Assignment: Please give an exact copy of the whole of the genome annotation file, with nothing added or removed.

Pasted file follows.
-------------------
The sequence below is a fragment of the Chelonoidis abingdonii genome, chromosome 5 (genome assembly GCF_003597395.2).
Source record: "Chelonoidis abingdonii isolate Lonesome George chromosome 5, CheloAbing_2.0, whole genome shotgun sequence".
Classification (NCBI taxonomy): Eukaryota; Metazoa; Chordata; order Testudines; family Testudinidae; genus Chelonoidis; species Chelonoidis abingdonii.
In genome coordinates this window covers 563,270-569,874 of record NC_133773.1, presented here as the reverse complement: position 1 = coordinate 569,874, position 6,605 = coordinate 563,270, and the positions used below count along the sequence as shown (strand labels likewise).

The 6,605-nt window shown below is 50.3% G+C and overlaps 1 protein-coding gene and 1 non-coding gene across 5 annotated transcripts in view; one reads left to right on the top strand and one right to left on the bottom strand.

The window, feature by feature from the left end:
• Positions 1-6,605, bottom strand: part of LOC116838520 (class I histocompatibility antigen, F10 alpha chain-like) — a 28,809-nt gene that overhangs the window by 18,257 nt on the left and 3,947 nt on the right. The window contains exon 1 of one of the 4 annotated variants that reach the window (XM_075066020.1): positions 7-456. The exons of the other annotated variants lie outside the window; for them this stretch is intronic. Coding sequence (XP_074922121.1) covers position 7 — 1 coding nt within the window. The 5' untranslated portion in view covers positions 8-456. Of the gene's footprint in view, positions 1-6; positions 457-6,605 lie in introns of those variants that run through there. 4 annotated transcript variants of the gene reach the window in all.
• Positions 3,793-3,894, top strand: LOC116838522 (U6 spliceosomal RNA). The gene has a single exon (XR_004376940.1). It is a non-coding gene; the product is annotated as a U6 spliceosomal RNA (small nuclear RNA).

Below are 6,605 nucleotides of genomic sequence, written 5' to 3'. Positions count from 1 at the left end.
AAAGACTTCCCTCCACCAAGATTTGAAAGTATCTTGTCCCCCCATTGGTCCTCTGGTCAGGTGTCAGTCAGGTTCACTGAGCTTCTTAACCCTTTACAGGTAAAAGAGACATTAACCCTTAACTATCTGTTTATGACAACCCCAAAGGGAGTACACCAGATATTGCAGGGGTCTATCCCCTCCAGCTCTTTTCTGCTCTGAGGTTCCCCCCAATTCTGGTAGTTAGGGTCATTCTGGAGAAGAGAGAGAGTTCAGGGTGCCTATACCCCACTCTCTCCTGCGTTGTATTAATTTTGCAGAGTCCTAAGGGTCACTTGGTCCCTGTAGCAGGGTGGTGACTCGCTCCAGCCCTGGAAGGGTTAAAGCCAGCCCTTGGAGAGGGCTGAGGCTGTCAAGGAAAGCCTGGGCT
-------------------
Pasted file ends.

The sequence below is a fragment of the Chelonoidis abingdonii genome, chromosome 5 (genome assembly GCF_003597395.2).
Source record: "Chelonoidis abingdonii isolate Lonesome George chromosome 5, CheloAbing_2.0, whole genome shotgun sequence".
Classification (NCBI taxonomy): Eukaryota; Metazoa; Chordata; order Testudines; family Testudinidae; genus Chelonoidis; species Chelonoidis abingdonii.
In genome coordinates this window covers 563,270-569,874 of record NC_133773.1, presented here as the reverse complement: position 1 = coordinate 569,874, position 6,605 = coordinate 563,270, and the positions used below count along the sequence as shown (strand labels likewise).

The 6,605-nt window shown below is 50.3% G+C and overlaps 1 protein-coding gene and 1 non-coding gene across 5 annotated transcripts in view; one reads left to right on the top strand and one right to left on the bottom strand.

The window, feature by feature from the left end:
• Positions 1-6,605, bottom strand: part of LOC116838520 (class I histocompatibility antigen, F10 alpha chain-like) — a 28,809-nt gene that overhangs the window by 18,257 nt on the left and 3,947 nt on the right. The window contains exon 1 of one of the 4 annotated variants that reach the window (XM_075066020.1): positions 7-456. The exons of the other annotated variants lie outside the window; for them this stretch is intronic. Coding sequence (XP_074922121.1) covers position 7 — 1 coding nt within the window. The 5' untranslated portion in view covers positions 8-456. Of the gene's footprint in view, positions 1-6; positions 457-6,605 lie in introns of those variants that run through there. 4 annotated transcript variants of the gene reach the window in all.
• Positions 3,793-3,894, top strand: LOC116838522 (U6 spliceosomal RNA). The gene has a single exon (XR_004376940.1). It is a non-coding gene; the product is annotated as a U6 spliceosomal RNA (small nuclear RNA).

Below are 6,605 nucleotides of genomic sequence, written 5' to 3'. Positions count from 1 at the left end.
AAAGACTTCCCTCCACCAAGATTTGAAAGTATCTTGTCCCCCCATTGGTCCTCTGGTCAGGTGTCAGTCAGGTTCACTGAGCTTCTTAACCCTTTACAGGTAAAAGAGACATTAACCCTTAACTATCTGTTTATGACAACCCCAAAGGGAGTACACCAGATATTGCAGGGGTCTATCCCCTCCAGCTCTTTTCTGCTCTGAGGTTCCCCCCAATTCTGGTAGTTAGGGTCATTCTGGAGAAGAGAGAGAGTTCAGGGTGCCTATACCCCACTCTCTCCTGCGTTGTATTAATTTTGCAGAGTCCTAAGGGTCACTTGGTCCCTGTAGCAGGGTGGTGACTCGCTCCAGCCCTGGAAGGGTTAAAGCCAGCCCTTGGAGAGGGCTGAGGCTGTCAAGGAAAGCCTGGGCT